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Articles by W.D. Ratnasooriya
Total Records ( 2 ) for W.D. Ratnasooriya
  J.R.A.C. Jayakody , W.D. Ratnasooriya , W.A.N.A. Fernando and K.R. Weerasekera
  Ruta graveolens Linn (Family: Rutaceae) leaves are used in Sri Lankan traditional medicine as a diuretic but this effect is not scientifically validated. This study has evaluated the diuretic potential of R. graveolens leaves in rats using a Hot Water Infusion (HWI). Different concentrations of HWI (4.5, 6.75, 9.0 mg mL-1) or vehicle or furosemide (13 mg kg-1) were orally administrated (n = 6 per group) to hydrated rats and their urine output was monitored hourly for 6 h. Urinary pH, specific conductivity, specific gravity, Na+, K+, Cl¯ levels and creatinine clearance were determined (with the highest dose and control). Using these data standard urinary indices were calculated. Further, subchronic toxicity was examined in terms of serum Glutamic Oxaloacetic Transaminase (GOT), Glutamic Pyruvic Transaminase (GPT), urea and creatinine levels and overt signs. HWI increased the urine output markedly in a dose-dependent manner. The high dose of HWI was almost equipotent to furosemide (in terms of diuretic activity). The onset of diuresis was very rapid (within 1 h) and lasted throughout the studied period. HWI also caused significant increase in specific gravity, specific conductivity, creatinine clearance, Na+ and K+ levels, thiazide secretion index, urine alkaline index, diuretic action, Na+ and K+ saliuretic indices and significant decrease in carbonic anhydrase index. Further, no evidence of subchronic toxicity was seen. R.graveleons leaves exhibits safe and strong oral diuretic activity as claimed in Sri Lanka traditional medicine. This action is mediated via multiple mechanisms: thiazide like activity, inhibition of carbonic anhydrase activity and increase in glomerular filtration rate.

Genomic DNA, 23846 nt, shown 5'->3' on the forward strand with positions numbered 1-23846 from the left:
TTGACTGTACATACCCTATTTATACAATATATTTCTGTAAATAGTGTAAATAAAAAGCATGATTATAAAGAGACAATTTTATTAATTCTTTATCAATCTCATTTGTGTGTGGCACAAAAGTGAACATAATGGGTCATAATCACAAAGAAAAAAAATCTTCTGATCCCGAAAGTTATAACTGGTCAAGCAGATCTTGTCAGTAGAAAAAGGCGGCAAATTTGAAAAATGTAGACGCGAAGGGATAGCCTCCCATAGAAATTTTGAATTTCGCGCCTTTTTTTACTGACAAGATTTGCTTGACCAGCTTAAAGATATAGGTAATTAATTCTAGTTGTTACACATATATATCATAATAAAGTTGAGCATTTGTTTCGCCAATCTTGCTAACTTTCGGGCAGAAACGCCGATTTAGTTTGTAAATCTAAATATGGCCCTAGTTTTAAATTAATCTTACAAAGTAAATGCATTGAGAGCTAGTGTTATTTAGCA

R.M. Dharmadasa , G.A.S. Premakumara , P.L. Hettiarachchi and W.D. Ratnasooriya
  Munronia pinnata (Wall.) Theob. (Meliaceae) is therapeutically important medicinal plant used for the control of malaria in traditional medicine in Sri Lanka. This study described the cytotoxic potential of five morphotypes and antimalarial activity of the highest cytotoxic morphotype of M. pinnata using brine shrimp toxicity assay and Plasmodium yoelii murin model, respectively. Four concentrations of (0.1, 1, 5 and 10 mg mL-1) aqueous extracts of stem, roots and leaves of five morphotypes of M. pinnata were screened for cytotoxcity using brine shrimp assay. Either, three doses (3200, 1600, 800 mg kg-1) of the whole plant aqueous extract of the highest cytotoxic morphotype of M. pinnata (WPAE) or vehicle or quinine were orally administered for different groups of mice (n = 6) inoculated with P. yoelii murine model. Antimalarial activity was examined in terms of schizonticidal activity and chemo suppression. Overt signs of toxicity, body weight, rectal temperature, stress and aversive behavior were observed with long term oral administration of high dose of WPAE (n = 10). All parts of five morphotypes of M. pinnata showed potent cytotoxic activity. The order of potency was roots>stems>leaves. The highest cytotoxicity exhibited by morphotype collected from Nilgala forest reserve (MGNG3). The high dose of WPAE of MGNG3 has potent oral antimalarial activity. No signs of overt toxicity, signs of stress and aversive behaviour observed during long term toxicological studies. This study showed, for the first time, that all morphotypes of M. pinnata has marked cytotoxcity and morphotype MGNG3 has potent antimalarial activity as claimed by Sri Lankan traditional practitioners.
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